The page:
HERE IS THE sequence: 1)Ambassador Jeane Kirkpatrick, visiting Chile, pronounces herself unaware of the precise status of the Orlando Letelier assassination case in the Chilean courts and calls for normalizing American-Chilean ties. 2)Two days later the Santiago regime summarily exiles four prominent opposition politicians, including Jaime Castillo Velasco, head of the human rights cause in Chile and the lawyer pressing the Letelier family's appeal before a military court. 3)A few weeks after that, the court rejects the appeal, leaving the now- lawyerless Letelier family unable to pursue the lone and final legal step available for gaining what vindication is possible in a police state.

Mrs. Kirkpatrick's statements affirming human rights and due process were big news in the Chilean press while she was there. But it insults her diplomatic acumen to suggest that it never occurred to her how the government might react to her remarks on the Chilean political exile who was murdered in Washington just five years ago. Obviously, the Chileans weighed her every word. They had other pretexts, all craven and arbitrary, to exile Mr. Castillo --a political adversary of Mr. Letelier's while Chile's democracy flourished, by the way--and the three others. But unquestionably the military government knew that a military court was bringing the Letelier case along, and it could see a window opening to get rid of it once and for all.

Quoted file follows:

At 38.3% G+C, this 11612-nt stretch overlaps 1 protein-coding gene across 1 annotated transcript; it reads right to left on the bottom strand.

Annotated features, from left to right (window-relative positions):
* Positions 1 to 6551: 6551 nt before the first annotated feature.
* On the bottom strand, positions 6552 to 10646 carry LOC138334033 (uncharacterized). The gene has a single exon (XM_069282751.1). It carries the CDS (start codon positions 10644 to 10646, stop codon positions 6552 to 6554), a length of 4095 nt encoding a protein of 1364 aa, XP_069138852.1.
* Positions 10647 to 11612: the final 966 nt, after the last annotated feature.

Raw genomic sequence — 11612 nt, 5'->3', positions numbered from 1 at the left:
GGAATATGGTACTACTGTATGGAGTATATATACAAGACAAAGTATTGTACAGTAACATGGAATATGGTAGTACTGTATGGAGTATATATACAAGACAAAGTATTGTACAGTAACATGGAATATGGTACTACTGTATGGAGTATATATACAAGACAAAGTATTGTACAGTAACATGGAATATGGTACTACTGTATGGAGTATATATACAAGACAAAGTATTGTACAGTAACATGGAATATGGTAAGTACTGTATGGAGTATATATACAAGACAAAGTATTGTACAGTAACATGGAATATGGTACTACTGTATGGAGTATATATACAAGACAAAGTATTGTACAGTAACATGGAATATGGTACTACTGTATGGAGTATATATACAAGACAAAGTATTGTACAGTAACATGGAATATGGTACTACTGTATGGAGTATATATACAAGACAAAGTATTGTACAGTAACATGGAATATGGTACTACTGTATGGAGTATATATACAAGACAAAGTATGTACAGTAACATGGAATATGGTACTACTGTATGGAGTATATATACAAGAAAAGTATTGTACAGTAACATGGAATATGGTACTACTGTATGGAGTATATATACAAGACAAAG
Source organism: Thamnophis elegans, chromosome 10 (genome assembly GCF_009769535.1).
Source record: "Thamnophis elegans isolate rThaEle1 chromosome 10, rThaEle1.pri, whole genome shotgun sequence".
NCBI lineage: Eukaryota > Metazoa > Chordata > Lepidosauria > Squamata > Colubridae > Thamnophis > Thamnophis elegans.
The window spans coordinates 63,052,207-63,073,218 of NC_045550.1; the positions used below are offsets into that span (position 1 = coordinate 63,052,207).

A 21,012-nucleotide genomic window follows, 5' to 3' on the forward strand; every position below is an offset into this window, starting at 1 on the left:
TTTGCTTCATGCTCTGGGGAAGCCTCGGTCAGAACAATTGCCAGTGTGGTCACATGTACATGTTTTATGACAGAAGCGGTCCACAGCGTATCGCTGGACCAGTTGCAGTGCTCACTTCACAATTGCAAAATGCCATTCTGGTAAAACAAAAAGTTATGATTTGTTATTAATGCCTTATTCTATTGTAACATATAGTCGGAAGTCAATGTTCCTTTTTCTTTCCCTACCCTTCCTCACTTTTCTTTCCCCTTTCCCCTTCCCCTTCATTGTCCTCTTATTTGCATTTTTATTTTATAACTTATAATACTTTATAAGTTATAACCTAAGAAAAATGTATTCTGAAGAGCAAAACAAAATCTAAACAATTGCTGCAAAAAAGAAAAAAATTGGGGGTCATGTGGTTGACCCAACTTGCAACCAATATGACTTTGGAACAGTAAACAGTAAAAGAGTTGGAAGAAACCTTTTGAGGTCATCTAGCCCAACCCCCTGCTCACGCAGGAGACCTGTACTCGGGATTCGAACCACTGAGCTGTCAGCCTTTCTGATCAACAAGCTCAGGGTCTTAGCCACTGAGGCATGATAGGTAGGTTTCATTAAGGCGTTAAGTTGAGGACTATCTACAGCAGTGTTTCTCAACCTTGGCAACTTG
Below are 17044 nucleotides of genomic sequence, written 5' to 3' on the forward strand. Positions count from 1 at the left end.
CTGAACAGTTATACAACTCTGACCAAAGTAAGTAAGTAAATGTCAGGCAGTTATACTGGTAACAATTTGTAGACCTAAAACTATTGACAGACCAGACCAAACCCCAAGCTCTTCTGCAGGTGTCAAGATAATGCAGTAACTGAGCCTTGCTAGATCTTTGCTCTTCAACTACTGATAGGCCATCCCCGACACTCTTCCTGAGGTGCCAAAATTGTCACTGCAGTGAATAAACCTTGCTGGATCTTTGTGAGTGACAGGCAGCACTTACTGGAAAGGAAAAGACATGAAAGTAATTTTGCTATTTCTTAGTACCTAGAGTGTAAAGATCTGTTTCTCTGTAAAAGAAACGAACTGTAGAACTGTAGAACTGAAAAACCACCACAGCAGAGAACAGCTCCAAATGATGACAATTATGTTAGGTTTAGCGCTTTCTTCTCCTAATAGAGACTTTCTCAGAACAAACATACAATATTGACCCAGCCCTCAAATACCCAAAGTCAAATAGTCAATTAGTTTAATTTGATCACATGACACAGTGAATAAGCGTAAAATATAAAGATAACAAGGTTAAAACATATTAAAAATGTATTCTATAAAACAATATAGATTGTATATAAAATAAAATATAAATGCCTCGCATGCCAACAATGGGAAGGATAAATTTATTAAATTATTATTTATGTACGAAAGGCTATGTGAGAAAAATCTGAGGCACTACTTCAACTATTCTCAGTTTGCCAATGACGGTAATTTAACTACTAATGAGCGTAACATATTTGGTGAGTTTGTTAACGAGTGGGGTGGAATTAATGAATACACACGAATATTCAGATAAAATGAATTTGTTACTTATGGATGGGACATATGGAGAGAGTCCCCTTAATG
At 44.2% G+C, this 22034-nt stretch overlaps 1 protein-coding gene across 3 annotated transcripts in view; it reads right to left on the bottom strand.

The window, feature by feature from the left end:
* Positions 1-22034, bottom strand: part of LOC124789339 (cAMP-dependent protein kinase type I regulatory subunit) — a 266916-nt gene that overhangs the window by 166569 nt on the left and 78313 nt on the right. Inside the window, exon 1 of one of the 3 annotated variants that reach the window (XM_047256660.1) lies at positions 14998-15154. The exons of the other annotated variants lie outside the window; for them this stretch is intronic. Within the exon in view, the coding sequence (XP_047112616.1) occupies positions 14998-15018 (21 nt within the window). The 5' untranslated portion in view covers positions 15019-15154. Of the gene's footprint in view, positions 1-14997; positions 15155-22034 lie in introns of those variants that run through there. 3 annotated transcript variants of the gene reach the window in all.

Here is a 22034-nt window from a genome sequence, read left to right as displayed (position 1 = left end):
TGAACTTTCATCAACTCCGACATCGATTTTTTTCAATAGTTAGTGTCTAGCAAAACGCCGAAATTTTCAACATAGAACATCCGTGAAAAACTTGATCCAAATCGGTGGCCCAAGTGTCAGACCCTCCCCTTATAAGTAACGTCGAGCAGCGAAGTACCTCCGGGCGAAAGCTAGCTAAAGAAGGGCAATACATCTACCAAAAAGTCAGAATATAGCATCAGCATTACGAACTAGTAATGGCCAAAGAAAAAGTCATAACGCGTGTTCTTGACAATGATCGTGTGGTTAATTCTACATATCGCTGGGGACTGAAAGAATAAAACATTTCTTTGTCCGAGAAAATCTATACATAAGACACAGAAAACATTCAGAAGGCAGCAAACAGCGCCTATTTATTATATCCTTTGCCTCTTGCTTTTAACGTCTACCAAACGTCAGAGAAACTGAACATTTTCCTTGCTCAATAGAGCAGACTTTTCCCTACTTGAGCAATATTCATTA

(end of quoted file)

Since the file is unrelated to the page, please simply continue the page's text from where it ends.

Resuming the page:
The episode offers a revealing glimpse of this administration's practice of the "quiet diplomacy" it has chosen in human rights. Ambassador Kirkpatrick's brief application of it in Santiago was followed close on by the sudden, brutal exile of four distinguished, courageous Chileans accused of no crime and by the sneaky maneuver in the Letelier case. Since it is inconceivable that Mrs. Kirkpatrick intended it to come out this way, the episode must be attributed to a stunning misjudgment that put her in a position to be so cynically exploited.

The ambassador has conveyed to Santiago, quietly, her profound personal regrets at what she takes to be the coincidence of her visit and the expulsions. It goes without saying, she says, that this administration does not condone any arbitrary legal process anywhere, including that which victimized Mr. Castillo. The trouble is that too much in this regard goes--too often--without saying by spokesmen for the administration.